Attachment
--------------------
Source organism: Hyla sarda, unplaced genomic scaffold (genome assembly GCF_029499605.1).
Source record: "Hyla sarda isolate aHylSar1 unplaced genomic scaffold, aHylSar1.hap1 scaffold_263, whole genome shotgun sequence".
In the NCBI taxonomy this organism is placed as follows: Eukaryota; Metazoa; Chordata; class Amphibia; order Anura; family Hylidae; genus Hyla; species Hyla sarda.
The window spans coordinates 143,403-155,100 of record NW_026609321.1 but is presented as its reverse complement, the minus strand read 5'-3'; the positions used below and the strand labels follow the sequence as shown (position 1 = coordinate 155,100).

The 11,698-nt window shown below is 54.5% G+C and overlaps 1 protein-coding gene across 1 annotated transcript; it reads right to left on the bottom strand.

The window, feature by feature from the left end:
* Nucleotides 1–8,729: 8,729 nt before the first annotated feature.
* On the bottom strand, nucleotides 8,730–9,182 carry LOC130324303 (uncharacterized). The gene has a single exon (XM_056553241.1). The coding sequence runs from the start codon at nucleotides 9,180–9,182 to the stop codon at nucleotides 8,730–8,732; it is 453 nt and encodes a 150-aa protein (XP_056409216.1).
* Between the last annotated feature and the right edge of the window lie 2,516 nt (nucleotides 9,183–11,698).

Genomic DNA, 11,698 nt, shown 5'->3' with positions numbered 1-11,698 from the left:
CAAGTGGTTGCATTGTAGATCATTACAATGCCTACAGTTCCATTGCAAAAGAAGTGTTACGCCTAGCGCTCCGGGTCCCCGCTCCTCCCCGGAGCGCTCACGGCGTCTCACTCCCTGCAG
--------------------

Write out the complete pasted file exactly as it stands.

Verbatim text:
Source organism: Hyla sarda, unplaced genomic scaffold (genome assembly GCF_029499605.1).
Source record: "Hyla sarda isolate aHylSar1 unplaced genomic scaffold, aHylSar1.hap1 scaffold_263, whole genome shotgun sequence".
In the NCBI taxonomy this organism is placed as follows: Eukaryota; Metazoa; Chordata; class Amphibia; order Anura; family Hylidae; genus Hyla; species Hyla sarda.
The window spans coordinates 143,403-155,100 of record NW_026609321.1 but is presented as its reverse complement, the minus strand read 5'-3'; the positions used below and the strand labels follow the sequence as shown (position 1 = coordinate 155,100).

The 11,698-nt window shown below is 54.5% G+C and overlaps 1 protein-coding gene across 1 annotated transcript; it reads right to left on the bottom strand.

The window, feature by feature from the left end:
* Nucleotides 1–8,729: 8,729 nt before the first annotated feature.
* On the bottom strand, nucleotides 8,730–9,182 carry LOC130324303 (uncharacterized). The gene has a single exon (XM_056553241.1). The coding sequence runs from the start codon at nucleotides 9,180–9,182 to the stop codon at nucleotides 8,730–8,732; it is 453 nt and encodes a 150-aa protein (XP_056409216.1).
* Between the last annotated feature and the right edge of the window lie 2,516 nt (nucleotides 9,183–11,698).

Genomic DNA, 11,698 nt, shown 5'->3' with positions numbered 1-11,698 from the left:
CAAGTGGTTGCATTGTAGATCATTACAATGCCTACAGTTCCATTGCAAAAGAAGTGTTACGCCTAGCGCTCCGGGTCCCCGCTCCTCCCCGGAGCGCTCACGGCGTCTCACTCCCTGCAG